Review Summary: ultimate silent arena senses ride naked in souls
When offering a retrospective of someone so controversial in their mystique as Cecil Taylor, I don’t know to whom I speak. Newcomers, occasional dabblers, and long-time disciples alike could bear witness, but every gesture towards Taylor feels like an introduction. The famous liner notes for Unit Structures
were idealistic in their poetry, and seemed to ramble. By contrast, Taylor’s creations were erudite, all the more destructive - and constructive; will explain - as the pianist never fell prey to the clout of his own passion. You could listen to Ornette Coleman and, despite the psychological complexity of his work, still come to know him, as his emotions often flared up and branded his music in flashes. Taylor is tougher to peg.
It’s not for lack of personality: he was a bit notorious for his outspokenness within his purview. He offered a cutting critique of composer John Cage for his lack of consideration for jazz, while propping up his own learnedness of European music: “I’ve spent years in school learning about European music and its traditions, but these cats don’t know a thing about Harlem except that it’s there
.” Blunt, certainly, but elsewhere he would write more ambiguously and almost with interdisciplinary artistry, musical and scientific. When introducing you to Cecil Taylor, I’m doing double, triple, and quadruple takes, as his persona seems limitless: at times, earnest and methodical, at other times, radical and even sardonic. But, it would be a tragic mistake to call him, and this particular album, random.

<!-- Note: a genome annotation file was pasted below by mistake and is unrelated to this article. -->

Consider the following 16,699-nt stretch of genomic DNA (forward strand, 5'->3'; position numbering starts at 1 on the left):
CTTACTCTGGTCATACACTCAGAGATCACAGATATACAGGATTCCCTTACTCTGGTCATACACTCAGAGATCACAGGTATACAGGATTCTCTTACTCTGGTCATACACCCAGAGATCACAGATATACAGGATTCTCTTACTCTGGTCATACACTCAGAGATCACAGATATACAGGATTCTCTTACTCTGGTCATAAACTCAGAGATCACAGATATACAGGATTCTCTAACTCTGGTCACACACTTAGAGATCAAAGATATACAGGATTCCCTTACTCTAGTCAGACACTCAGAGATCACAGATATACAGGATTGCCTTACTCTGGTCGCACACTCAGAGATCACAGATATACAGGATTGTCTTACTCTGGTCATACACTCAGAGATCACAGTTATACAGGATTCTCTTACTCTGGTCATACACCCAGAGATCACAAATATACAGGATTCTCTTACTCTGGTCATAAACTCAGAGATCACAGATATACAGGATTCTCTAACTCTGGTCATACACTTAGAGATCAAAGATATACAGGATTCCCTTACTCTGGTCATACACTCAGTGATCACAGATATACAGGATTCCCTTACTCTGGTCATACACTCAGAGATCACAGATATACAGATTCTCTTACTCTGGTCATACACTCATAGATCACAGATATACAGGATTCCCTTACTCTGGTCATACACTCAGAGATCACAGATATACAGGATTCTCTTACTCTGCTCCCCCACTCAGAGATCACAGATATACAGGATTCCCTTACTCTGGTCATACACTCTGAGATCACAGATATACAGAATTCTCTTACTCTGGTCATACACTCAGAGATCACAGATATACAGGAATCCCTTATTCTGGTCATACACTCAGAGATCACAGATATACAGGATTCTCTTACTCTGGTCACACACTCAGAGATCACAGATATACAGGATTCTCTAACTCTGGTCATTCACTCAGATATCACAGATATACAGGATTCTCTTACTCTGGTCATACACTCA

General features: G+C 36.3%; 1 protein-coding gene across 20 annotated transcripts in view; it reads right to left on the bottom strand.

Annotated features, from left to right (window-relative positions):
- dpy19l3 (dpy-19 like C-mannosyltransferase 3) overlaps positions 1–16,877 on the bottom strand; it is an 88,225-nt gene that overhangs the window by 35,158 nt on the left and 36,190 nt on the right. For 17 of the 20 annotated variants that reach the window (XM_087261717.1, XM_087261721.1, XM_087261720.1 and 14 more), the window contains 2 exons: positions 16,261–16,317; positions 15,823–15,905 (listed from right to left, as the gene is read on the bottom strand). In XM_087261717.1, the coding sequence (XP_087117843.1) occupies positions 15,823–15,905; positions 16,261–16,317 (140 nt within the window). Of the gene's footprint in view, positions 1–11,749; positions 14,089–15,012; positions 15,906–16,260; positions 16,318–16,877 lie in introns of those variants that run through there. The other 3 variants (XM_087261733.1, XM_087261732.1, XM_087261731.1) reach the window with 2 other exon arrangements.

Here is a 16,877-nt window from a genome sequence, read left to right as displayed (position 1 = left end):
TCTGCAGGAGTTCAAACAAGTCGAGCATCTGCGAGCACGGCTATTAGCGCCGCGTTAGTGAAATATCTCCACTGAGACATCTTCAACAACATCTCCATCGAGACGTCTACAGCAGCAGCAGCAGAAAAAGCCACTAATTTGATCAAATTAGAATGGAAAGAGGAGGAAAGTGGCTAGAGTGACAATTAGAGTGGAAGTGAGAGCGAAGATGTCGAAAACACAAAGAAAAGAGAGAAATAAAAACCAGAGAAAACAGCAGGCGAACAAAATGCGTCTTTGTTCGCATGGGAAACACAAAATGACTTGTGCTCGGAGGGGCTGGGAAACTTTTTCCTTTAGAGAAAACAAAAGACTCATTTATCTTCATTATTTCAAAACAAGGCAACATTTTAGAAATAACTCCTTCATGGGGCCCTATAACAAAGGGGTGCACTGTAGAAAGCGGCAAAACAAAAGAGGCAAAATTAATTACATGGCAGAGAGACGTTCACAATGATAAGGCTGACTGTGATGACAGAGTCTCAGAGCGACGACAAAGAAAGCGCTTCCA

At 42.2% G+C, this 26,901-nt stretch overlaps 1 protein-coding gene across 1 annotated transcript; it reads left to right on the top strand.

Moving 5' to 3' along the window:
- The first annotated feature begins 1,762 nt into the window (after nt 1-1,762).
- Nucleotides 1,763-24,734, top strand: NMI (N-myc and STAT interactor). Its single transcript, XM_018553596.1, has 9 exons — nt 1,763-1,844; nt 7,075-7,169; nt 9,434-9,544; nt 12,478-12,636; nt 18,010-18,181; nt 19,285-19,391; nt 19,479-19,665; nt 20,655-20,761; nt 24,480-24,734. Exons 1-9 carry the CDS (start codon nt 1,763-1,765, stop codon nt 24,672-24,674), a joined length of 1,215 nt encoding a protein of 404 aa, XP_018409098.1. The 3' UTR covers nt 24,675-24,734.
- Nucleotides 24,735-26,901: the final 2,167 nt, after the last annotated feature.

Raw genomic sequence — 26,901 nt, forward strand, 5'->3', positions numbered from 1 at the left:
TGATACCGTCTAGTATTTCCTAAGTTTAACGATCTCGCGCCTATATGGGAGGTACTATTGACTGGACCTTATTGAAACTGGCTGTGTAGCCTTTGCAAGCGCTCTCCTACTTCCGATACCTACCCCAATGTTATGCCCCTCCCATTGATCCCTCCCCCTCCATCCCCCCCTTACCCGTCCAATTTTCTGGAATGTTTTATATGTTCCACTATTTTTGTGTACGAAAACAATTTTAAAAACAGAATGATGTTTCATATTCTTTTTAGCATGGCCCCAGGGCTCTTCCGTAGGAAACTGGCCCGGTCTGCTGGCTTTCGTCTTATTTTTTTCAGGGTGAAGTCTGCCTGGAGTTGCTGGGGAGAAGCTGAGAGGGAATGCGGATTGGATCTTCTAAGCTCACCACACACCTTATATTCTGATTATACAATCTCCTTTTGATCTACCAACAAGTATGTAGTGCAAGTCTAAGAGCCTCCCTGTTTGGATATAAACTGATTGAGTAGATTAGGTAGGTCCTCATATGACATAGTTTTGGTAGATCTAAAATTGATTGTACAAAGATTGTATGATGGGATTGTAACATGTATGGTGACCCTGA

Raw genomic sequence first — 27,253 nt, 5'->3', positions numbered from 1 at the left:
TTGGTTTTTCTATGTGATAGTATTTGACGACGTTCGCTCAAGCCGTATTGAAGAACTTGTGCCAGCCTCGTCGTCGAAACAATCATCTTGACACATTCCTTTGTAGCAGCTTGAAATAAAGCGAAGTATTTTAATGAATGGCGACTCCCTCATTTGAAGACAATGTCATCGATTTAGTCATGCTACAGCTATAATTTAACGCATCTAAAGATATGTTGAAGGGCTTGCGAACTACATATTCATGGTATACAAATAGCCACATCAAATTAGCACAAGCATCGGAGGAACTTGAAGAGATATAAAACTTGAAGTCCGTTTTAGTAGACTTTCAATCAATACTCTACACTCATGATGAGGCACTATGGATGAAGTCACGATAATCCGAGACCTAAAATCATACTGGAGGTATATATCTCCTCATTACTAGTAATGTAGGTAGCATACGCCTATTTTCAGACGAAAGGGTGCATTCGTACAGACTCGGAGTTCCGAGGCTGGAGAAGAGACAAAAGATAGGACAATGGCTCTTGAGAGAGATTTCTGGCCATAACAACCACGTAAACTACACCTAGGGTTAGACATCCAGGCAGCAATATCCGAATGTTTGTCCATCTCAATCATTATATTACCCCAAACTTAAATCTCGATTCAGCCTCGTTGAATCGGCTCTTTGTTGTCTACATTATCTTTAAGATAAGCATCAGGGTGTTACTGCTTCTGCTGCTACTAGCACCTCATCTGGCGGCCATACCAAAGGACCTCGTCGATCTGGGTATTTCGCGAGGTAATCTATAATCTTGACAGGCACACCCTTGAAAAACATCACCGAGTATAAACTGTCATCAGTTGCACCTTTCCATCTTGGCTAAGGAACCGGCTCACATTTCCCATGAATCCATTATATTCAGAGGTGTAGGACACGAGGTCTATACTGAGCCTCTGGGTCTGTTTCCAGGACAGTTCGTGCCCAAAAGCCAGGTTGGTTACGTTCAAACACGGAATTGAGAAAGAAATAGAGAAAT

Those newly acquainted with Unit Structures
may be tempted to call it aimless, while being a bit more forgiving to the masterworks of Taylor’s peers, who played with more (perceivable!) emotion and chutzpah (Bill Dixon, Albert Ayler, Ornette Coleman). Taylor had conflicting modes, presenting split personalities, but with complete control over their respective behaviours. The music itself is often described as atonal, but not without purpose. Taylor was a self-described constructivist: “The emphasis in each piece is on building a whole, totally integrated structure
.” You can hear it in the paired saxophones (altoists Ken McIntyre and Jimmy Lyons) , who seem intrinsically bound as they alter and syncopate the titular “Unit Structure”. Drummer Andrew Cyrille was a new recruit, better serving as a backdrop for the other players’ controlled insanity. Taylor’s blueprint consists of: anacrusis, plain, and area. Basically, songs begin with a moody precedent, then develop themes, then spotlight soloists, and some variation from then on. There is method to the madness.
The underlying method is, and probably always was, advancing what jazz was capable of, drawing from European styles in the process and developing an identity both individually highlighted and collectively composed. He is sometimes mentioned in the same breath as Béla Bartók, while he personally cites Duke Ellington as inspiration (an American, but one who also drew from European composers). An example would be Taylor’s use of ‘clusters’, differing from traditional chords in their rapid, percussive nature. Prior to the onset of free jazz, relatively conventional forms of jazz were seen treated as mainstream entertainment; many prominent NY clubs stopped welcoming Taylor, as his sound was so European and steeped in avant-garde, despite him often insisting that his sound was a natural progression of black artists in the States.
I’ll admit, I’m not sure how to end this thing. I have a strong aversion to “goodbyes”, especially final ones. There’s a Cecil quote that seems applicable, though: “if you take the creation of music and the creation of your own life values as your overall goal, then living becomes a musical process
.” Cecil Taylor was adamant in this development, and his tenacity - his "rhythm-sound energy” - permeates all corners of his music.
March 25, 1929 - April 5, 2018